On the other end of the lens spectrum from the 500mm telephotos and converters that I use most of the time, are the macro lenses, enabling close up work of the smaller animals found around us.
Getting this close gives a new perspective on a hidden habitat and also emphasizes the fact that scale is very much something that is centered around our perspective of the world. We may class the frog as a ‘small’ amphibian, this one imaged here is less than an inch in size, yet to an unsuspecting invertebrate it must appear a little like the Jurassic Park dinosaurs did to Dr. Alan Grant!
These images have been taken with the Nikon DSLR using an AF Micro Nikkor 105mm 1:2.8 lens and The Canon G10. The Common Toad and the Common Frog with the G10 , the rest with the DSLR. Depth of field is always going to be an issue with this sort of close up work, but it can be used to great effect, isolating the animals against the background and sometimes against themselves. Most of the time the eye is the crucial part to keep sharp, it’s much the same in portraiture of any kind, as it’s the first area that our eye moves to when scanning such images.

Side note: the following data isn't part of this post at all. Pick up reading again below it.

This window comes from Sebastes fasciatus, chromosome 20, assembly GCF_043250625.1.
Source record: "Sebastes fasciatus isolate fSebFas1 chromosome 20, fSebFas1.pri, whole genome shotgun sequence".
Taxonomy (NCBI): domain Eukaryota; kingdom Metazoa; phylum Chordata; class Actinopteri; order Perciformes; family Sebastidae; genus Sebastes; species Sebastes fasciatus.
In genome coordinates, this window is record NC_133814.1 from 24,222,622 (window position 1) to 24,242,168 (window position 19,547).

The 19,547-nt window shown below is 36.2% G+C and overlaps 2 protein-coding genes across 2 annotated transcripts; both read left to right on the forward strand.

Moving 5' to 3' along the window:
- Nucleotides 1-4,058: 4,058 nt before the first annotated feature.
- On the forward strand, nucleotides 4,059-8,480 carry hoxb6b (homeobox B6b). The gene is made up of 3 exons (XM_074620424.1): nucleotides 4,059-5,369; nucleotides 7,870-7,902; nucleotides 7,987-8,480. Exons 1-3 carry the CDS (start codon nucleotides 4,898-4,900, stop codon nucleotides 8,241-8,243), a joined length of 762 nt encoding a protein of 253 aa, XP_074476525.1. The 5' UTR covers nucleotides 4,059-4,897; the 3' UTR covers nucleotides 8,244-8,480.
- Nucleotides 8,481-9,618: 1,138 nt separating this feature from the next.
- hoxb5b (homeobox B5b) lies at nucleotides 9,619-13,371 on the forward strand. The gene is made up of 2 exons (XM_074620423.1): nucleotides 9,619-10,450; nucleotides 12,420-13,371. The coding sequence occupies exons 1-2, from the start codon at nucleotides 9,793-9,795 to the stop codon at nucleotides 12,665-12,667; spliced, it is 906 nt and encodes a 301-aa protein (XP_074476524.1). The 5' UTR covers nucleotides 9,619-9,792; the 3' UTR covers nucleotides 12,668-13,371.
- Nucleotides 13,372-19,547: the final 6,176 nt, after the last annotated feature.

Sun can cause problems when coming in this close as the shadow created by the camera often falls on the subject itself. Far better is the overcast sky that produces a beautiful constant and even illumination and no shadows!
Approaching with extreme care, slowly and with no sharp movements is also key to success with macro work, any sharp movements and your subject will be off and rather than trying to focus by using the lens ring it is better to rack the lens fully out and move yourself in and out with a slight rocking motion, this will also ensure you gain the maximum magnification.